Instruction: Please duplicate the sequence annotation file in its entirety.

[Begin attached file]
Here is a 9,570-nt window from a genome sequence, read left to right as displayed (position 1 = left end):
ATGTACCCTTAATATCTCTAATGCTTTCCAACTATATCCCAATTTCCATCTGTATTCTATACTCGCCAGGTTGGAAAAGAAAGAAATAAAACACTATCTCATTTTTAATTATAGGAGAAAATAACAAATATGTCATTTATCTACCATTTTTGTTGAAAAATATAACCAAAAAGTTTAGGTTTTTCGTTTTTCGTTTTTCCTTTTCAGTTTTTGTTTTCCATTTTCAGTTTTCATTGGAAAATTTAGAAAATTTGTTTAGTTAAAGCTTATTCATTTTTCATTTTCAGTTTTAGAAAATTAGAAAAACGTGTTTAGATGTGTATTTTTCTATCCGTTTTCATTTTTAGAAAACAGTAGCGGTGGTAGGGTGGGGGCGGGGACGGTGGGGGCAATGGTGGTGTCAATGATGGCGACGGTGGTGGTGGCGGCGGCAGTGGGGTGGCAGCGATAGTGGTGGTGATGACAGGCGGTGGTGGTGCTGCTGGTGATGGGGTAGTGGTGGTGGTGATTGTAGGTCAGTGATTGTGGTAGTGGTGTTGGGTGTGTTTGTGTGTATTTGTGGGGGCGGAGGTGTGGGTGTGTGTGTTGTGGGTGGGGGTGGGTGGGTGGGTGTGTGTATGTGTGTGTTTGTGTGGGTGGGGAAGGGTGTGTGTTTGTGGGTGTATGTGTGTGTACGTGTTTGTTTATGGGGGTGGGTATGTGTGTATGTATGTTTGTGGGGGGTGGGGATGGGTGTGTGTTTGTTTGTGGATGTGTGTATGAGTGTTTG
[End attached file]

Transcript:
Here is a 9,570-nt window from a genome sequence, read left to right as displayed (position 1 = left end):
ATGTACCCTTAATATCTCTAATGCTTTCCAACTATATCCCAATTTCCATCTGTATTCTATACTCGCCAGGTTGGAAAAGAAAGAAATAAAACACTATCTCATTTTTAATTATAGGAGAAAATAACAAATATGTCATTTATCTACCATTTTTGTTGAAAAATATAACCAAAAAGTTTAGGTTTTTCGTTTTTCGTTTTTCCTTTTCAGTTTTTGTTTTCCATTTTCAGTTTTCATTGGAAAATTTAGAAAATTTGTTTAGTTAAAGCTTATTCATTTTTCATTTTCAGTTTTAGAAAATTAGAAAAACGTGTTTAGATGTGTATTTTTCTATCCGTTTTCATTTTTAGAAAACAGTAGCGGTGGTAGGGTGGGGGCGGGGACGGTGGGGGCAATGGTGGTGTCAATGATGGCGACGGTGGTGGTGGCGGCGGCAGTGGGGTGGCAGCGATAGTGGTGGTGATGACAGGCGGTGGTGGTGCTGCTGGTGATGGGGTAGTGGTGGTGGTGATTGTAGGTCAGTGATTGTGGTAGTGGTGTTGGGTGTGTTTGTGTGTATTTGTGGGGGCGGAGGTGTGGGTGTGTGTGTTGTGGGTGGGGGTGGGTGGGTGGGTGTGTGTATGTGTGTGTTTGTGTGGGTGGGGAAGGGTGTGTGTTTGTGGGTGTATGTGTGTGTACGTGTTTGTTTATGGGGGTGGGTATGTGTGTATGTATGTTTGTGGGGGGTGGGGATGGGTGTGTGTTTGTTTGTGGATGTGTGTATGAGTGTTTG